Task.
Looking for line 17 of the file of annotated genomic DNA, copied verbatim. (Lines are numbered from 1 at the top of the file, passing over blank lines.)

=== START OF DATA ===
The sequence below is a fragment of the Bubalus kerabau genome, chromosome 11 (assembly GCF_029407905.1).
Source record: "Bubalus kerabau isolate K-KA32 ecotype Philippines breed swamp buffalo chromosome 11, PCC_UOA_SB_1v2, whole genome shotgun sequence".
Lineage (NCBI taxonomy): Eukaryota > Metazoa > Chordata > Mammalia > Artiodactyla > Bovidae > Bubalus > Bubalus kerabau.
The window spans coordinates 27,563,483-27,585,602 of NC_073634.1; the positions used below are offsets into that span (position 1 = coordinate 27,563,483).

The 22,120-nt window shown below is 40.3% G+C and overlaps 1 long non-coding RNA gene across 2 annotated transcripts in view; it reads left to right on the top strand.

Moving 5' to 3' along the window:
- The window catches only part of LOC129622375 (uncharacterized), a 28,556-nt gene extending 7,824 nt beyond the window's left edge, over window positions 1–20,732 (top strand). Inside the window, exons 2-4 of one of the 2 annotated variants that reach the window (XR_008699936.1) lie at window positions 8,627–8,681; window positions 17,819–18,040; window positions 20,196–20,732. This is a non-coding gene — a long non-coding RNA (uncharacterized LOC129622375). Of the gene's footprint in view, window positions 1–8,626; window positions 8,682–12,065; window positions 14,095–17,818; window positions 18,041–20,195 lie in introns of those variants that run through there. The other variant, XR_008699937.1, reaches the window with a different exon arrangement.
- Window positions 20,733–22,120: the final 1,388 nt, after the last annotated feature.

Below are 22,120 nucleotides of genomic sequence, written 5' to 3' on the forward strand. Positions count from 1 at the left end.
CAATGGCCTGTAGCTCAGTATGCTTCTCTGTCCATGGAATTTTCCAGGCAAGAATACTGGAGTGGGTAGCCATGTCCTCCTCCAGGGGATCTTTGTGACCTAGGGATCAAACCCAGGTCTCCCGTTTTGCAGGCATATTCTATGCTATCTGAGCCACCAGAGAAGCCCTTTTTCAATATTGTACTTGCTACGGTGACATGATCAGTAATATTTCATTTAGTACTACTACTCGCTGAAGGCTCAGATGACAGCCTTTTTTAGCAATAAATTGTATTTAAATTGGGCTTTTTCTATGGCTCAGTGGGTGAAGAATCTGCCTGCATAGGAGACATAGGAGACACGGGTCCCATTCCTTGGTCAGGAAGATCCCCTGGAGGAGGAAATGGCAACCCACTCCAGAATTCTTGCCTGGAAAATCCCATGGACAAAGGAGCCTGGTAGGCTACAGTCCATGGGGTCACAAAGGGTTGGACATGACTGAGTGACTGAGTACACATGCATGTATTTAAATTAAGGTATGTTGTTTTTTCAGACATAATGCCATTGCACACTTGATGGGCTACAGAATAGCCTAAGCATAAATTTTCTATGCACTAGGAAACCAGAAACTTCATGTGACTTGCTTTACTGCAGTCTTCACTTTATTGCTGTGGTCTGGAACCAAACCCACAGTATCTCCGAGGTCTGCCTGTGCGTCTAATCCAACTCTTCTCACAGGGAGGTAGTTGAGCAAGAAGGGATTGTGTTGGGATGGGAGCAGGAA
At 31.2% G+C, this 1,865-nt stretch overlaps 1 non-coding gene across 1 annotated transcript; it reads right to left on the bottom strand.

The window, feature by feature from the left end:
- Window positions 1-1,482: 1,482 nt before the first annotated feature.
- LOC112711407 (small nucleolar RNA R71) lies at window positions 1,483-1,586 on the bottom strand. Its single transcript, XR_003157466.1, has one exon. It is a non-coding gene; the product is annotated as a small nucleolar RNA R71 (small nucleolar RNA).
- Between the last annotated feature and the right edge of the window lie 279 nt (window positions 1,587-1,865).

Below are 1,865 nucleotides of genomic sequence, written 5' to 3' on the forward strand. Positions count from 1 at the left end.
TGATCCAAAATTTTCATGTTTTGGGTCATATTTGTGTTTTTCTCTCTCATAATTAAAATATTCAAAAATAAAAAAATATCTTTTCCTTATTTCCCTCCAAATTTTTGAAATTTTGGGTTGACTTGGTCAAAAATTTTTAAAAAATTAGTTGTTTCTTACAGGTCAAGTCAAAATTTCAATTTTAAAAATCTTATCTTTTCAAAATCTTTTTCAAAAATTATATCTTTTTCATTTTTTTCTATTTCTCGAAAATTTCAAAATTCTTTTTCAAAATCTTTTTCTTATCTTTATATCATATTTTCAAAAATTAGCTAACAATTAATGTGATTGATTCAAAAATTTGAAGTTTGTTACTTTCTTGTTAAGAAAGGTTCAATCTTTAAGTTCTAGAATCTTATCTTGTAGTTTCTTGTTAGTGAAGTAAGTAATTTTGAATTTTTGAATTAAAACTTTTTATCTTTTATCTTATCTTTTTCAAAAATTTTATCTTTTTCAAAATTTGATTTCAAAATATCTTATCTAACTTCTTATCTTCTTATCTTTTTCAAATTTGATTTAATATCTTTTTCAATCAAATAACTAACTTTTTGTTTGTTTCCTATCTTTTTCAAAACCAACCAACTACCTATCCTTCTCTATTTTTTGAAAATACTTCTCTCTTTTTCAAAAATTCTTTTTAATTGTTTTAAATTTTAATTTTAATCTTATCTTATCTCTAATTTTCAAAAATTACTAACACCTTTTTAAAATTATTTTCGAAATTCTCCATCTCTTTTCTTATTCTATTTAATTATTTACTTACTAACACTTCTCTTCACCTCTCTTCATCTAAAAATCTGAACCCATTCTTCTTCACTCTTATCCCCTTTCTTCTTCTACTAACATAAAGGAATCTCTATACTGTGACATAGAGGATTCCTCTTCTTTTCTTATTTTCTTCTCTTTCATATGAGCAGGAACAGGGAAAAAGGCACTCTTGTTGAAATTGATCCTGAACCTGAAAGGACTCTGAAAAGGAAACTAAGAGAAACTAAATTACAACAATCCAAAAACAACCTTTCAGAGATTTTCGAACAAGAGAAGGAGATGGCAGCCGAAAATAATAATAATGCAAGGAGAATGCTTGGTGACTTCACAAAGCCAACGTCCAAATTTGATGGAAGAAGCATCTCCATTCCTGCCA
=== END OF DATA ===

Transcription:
TGATCCAAAATTTTCATGTTTTGGGTCATATTTGTGTTTTTCTCTCTCATAATTAAAATATTCAAAAATAAAAAAATATCTTTTCCTTATTTCCCTCCAAATTTTTGAAATTTTGGGTTGACTTGGTCAAAAATTTTTAAAAAATTAGTTGTTTCTTACAGGTCAAGTCAAAATTTCAATTTTAAAAATCTTATCTTTTCAAAATCTTTTTCAAAAATTATATCTTTTTCATTTTTTTCTATTTCTCGAAAATTTCAAAATTCTTTTTCAAAATCTTTTTCTTATCTTTATATCATATTTTCAAAAATTAGCTAACAATTAATGTGATTGATTCAAAAATTTGAAGTTTGTTACTTTCTTGTTAAGAAAGGTTCAATCTTTAAGTTCTAGAATCTTATCTTGTAGTTTCTTGTTAGTGAAGTAAGTAATTTTGAATTTTTGAATTAAAACTTTTTATCTTTTATCTTATCTTTTTCAAAAATTTTATCTTTTTCAAAATTTGATTTCAAAATATCTTATCTAACTTCTTATCTTCTTATCTTTTTCAAATTTGATTTAATATCTTTTTCAATCAAATAACTAACTTTTTGTTTGTTTCCTATCTTTTTCAAAACCAACCAACTACCTATCCTTCTCTATTTTTTGAAAATACTTCTCTCTTTTTCAAAAATTCTTTTTAATTGTTTTAAATTTTAATTTTAATCTTATCTTATCTCTAATTTTCAAAAATTACTAACACCTTTTTAAAATTATTTTCGAAATTCTCCATCTCTTTTCTTATTCTATTTAATTATTTACTTACTAACACTTCTCTTCACCTCTCTTCATCTAAAAATCTGAACCCATTCTTCTTCACTCTTATCCCCTTTCTTCTTCTACTAACATAAAGGAATCTCTATACTGTGACATAGAGGATTCCTCTTCTTTTCTTATTTTCTTCTCTTTCATATGAGCAGGAACAGGGAAAAAGGCACTCTTGTTGAAATTGATCCTGAACCTGAAAGGACTCTGAAAAGGAAACTAAGAGAAACTAAATTACAACAATCCAAAAACAACCTTTCAGAGATTTTCGAACAAGAGAAGGAGATGGCAGCCGAAAATAATAATAATGCAAGGAGAATGCTTGGTGACTTCACAAAGCCAACGTCCAAATTTGATGGAAGAAGCATCTCCATTCCTGCCA